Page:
Sources: 1980 benchmark GDPs: Maddison (1988, p. 112, Table A-1). Argentina’s formal and informal GDP: Guissarri (1989, ch. 4, Cuadro 13). US GDP and populations: Maddison (2006, II, pp. 460-61, 463-64, 500-01).
From this perspective, much, if not all, of Argentina’s apparent decline during the twentieth century was actually due to the process of urbanisation: as the population shifted to the cities, the government proved unable to measure the growth of the urban services that represented the bulk of the ‘informal sector’; consequently, it underestimated the extent to which GDP as a whole grew; the volume indices used by Maddison et al then resulted in overestimates of past GDP levels, which Maddison appears to have then compounded when he adjusted his base-year GDP for the presence of the informal sector, without taking into account that it had grown disproportionately over time.
The case of Argentina in this way demonstrates the margins of error in historical statistics. As was discussed in my previous post, a defence that has been offered is that the margins of error are not sufficient to significantly affect the analysis – Argentina clearly demonstrates, however, that this is not the case. More plausible is the argument that only through the use of bad numbers will it be possible for better numbers to be found (Middleton 1991). In the case of Argentina, this would involve building on Guissarri’s work to produce a better GDP volume index that would include both the formal and the informal sectors. Without that data, it is impossible to say if or when Argentina declined.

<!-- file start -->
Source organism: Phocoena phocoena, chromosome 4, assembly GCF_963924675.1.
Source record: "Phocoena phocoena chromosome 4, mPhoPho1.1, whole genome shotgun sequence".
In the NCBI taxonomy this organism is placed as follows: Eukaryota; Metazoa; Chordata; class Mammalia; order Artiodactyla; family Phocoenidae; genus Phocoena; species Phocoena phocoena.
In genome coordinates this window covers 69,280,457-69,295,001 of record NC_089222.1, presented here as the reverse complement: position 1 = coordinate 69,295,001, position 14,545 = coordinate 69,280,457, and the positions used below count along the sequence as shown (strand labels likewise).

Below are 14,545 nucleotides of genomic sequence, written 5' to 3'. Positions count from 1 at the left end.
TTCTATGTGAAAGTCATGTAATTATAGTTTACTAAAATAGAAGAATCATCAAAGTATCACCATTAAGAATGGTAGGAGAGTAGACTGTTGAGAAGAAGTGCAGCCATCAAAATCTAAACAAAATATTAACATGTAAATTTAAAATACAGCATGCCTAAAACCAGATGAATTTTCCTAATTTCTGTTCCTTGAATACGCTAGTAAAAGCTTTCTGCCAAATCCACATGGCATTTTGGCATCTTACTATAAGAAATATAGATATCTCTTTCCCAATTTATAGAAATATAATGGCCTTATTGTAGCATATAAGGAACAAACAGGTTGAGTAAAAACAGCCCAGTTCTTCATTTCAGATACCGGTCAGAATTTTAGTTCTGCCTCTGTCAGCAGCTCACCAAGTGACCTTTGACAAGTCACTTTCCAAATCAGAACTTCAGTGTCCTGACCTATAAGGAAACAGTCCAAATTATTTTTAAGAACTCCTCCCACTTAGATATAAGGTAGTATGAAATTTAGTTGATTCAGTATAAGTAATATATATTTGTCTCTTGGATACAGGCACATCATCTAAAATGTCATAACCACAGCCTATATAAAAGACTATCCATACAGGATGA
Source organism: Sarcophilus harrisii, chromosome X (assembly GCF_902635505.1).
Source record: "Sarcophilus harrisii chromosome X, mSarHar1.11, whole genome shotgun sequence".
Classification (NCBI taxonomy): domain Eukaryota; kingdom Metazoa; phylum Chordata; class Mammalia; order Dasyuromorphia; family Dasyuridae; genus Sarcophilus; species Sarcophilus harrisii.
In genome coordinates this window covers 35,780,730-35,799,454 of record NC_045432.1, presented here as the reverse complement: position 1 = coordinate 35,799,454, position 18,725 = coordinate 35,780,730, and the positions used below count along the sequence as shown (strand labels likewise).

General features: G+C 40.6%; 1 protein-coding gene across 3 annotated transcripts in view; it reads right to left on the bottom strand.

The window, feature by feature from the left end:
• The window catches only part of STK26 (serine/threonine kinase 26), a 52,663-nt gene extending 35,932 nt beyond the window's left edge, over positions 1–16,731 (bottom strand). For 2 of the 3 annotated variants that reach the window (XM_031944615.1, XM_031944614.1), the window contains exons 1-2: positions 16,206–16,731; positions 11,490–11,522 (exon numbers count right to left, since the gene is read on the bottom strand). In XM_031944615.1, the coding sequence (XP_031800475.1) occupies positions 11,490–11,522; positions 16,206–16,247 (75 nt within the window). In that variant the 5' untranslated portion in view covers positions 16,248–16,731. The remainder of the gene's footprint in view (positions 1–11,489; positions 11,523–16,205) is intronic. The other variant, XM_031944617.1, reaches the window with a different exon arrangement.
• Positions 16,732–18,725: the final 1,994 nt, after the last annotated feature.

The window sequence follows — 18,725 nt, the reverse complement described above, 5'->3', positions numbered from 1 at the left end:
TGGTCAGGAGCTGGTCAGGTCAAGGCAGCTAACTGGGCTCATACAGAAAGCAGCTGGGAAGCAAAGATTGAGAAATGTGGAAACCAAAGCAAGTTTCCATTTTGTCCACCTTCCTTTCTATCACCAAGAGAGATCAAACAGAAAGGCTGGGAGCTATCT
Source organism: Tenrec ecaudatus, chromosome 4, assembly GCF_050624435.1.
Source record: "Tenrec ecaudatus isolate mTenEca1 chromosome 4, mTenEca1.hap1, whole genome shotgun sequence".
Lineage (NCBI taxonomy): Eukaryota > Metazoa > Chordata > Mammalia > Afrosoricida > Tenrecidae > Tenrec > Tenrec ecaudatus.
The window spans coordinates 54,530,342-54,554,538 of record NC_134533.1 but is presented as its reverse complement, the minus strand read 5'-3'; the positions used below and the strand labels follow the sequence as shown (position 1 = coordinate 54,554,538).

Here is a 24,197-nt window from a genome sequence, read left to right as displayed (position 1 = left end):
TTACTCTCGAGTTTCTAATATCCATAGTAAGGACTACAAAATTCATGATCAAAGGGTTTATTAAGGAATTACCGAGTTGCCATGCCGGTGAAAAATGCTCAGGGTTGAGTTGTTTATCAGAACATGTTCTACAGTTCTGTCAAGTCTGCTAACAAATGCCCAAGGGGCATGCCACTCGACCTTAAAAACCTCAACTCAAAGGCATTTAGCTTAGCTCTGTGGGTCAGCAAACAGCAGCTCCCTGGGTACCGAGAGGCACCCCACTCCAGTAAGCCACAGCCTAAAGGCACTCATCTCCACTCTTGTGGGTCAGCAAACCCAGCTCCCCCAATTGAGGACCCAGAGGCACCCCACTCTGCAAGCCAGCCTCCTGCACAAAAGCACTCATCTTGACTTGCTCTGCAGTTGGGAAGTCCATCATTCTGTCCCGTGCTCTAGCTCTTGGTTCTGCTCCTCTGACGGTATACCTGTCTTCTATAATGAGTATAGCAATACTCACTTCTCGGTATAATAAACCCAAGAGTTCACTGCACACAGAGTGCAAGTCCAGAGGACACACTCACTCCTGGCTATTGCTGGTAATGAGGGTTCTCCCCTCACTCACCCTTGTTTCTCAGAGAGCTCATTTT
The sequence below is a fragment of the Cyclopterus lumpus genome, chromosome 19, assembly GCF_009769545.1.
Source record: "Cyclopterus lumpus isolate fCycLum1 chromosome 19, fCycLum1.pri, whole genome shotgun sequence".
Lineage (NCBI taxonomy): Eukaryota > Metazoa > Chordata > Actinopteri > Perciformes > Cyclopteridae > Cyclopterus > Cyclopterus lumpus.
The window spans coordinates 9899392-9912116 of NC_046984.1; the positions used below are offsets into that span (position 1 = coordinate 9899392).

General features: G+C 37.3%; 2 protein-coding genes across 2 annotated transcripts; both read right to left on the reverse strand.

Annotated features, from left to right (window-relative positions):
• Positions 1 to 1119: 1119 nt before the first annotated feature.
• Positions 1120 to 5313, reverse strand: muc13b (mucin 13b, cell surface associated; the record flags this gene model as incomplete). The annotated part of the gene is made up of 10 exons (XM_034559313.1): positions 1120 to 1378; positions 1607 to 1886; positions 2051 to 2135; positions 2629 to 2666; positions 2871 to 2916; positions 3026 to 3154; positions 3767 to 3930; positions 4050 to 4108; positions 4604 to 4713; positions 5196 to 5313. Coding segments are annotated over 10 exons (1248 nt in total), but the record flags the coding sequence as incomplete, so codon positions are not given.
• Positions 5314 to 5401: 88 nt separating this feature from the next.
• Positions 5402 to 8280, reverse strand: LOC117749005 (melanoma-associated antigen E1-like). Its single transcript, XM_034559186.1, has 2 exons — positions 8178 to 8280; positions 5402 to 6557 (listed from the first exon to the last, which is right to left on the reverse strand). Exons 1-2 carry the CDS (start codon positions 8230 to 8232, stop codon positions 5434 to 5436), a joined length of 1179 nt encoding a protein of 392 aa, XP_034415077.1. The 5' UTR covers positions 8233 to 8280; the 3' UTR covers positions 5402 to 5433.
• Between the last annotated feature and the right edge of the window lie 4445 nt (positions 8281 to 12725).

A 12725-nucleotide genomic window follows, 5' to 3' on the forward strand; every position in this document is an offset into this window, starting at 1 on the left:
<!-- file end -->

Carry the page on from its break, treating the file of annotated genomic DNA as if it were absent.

Guissarri, A.C., La Argentina informal: Realidad de la vida económica, Buenos Aires, 1989.
Maddison, A., The World Economy in the 20th Century, Paris, 1988.
_____, ‘Explaining the Economic Performance of Nations, 1820–1989’, in W.J. Baumol, R.R. Nelson, and E.N. Wolff, eds., Convergence of Productivity: Cross-National Studies and Historical Evidence, Oxford, 1994, pp. 20-61.
_____, Monitoring the World Economy 1820-1992, Paris, 1995.
_____, The World Economy, I and II, Paris, 2006.
Middleton, R., ‘Mickey Mouse Numbers in World History: The Short View by D. C. M. Platt’, English Historical Review, 106:421, 1991, pp. 1079-80.
Tanzi, V., ‘The Underground Economy in the United States: Annual Estimates, 1930-80’, International Monetary Fund Staff Papers, 30:2, 1983, pp. 283-305.
- As will be detailed in future posts, this methodology was pioneered by economists working at the University of Pennsylvania, in their Penn World Table project. It can therefore be referred to as the ‘Penn methodology’. ↩
- The process was slightly more complex as Maddison converted his 1980 PPP base year to a 1990 PPP base year for his 1995 and 2006 estimates. ↩
- The methodology is based on the assumption that there is a normal demand for money that is determined by formal activity, the interest rate, and inflation. Regressions are then used to calculate how far the money supply is beyond the level of demand suggested by those indicators, which is then taken as a sign of informal activity. Guissarri (1989, Cuadro 17) also provides an estimate based on electricity usage, which provides a similar result to this monetary method. ↩